One danger of arguing for or against a position is that everyone thinks you are saying, “there ought to be a law.”

Take the issue of discrimination on the basis of sex or gender as an example. If you argue against it, people assume you want to prohibit discrimination. If you argue for the right to discriminate, they assume you want to return to Jim Crow laws and force women back to the kitchen.

“There ought to be a law” is the unspoken message underlying much of public discourse. And that message makes people reluctant to listen impartially because agreement might lead to yet another regulation.

On most of the issues I address, my underlying message is “there ought not to be a law.” This is because the issues involve personal ethics, not public policy. The difference: Personal ethics involve moral decisions concerning the use of your own body and property — that is, virtue and vice. Public policy involves those actions that threaten or violate the rights of others — that is, crime.

The problem with politics, of course, is that people use it to express moral distaste, even if they don’t really think the activity they wish to ban should be punishable. When someone says ‘there ought to be a law’ they often don’t mean to say ‘there ought to be a punishment,’ but a punishment is what the political system produces anyway. Democracy, sheesh!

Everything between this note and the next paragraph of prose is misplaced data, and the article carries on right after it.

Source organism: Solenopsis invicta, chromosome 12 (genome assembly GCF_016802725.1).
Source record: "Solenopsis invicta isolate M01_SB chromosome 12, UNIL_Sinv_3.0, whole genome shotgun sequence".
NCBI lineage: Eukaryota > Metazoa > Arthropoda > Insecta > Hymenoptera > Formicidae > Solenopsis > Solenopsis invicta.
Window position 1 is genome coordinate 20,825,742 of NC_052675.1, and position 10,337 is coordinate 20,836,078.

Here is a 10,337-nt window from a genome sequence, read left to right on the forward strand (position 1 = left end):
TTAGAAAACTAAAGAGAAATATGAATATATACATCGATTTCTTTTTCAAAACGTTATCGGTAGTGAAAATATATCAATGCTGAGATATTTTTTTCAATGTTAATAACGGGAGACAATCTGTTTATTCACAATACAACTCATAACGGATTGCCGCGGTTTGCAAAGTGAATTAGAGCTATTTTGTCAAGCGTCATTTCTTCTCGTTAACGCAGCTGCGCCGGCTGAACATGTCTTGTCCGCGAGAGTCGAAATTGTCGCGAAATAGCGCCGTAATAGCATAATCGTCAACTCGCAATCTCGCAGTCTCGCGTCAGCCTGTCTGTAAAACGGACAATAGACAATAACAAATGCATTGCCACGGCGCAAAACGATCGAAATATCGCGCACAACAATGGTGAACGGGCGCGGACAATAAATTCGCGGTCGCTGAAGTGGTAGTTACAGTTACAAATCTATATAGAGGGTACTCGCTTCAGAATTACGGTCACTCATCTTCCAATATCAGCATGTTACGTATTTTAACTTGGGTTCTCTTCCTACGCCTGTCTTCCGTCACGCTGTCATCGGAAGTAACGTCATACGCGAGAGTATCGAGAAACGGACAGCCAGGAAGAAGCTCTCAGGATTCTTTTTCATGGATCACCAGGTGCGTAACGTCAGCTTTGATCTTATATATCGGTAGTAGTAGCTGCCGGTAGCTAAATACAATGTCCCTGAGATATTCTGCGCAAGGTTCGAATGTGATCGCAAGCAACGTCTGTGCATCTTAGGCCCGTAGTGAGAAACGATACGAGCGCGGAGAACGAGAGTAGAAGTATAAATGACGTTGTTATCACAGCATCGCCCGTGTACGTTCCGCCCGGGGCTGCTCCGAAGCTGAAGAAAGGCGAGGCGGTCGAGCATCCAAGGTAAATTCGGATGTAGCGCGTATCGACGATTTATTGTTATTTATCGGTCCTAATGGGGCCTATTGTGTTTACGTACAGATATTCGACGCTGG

The Morality of Drunk and Drowsy Driving

Driving while sleep deprived can be as dangerous as driving while drunk. Why are drunk drivers treated like the devil incarnate while drowsy drivers barely raise an eyebrow?

There is a reasonable case for having drunk driving illegal and ignoring drowsy driving: since the former is much easier to objectively measure, the cost of enforcement is lower. Legality is not what I’m talking about, though. If I’m at the pub, have had a few and declare that I’m going to drive home, there’s going to be an uproar. How could I do such an irresponsible thing?

If I’m at the office, admit to not having slept in 30 hours, and make the same declaration (perhaps half-joking that I hope to make it home without falling asleep), people might tell me to be careful, but will not attempt to stop me or even question the morality of my decision.

I can think of five possible explanations for this:

1.      People don’t know that drowsy driving is as dangerous as drunk driving.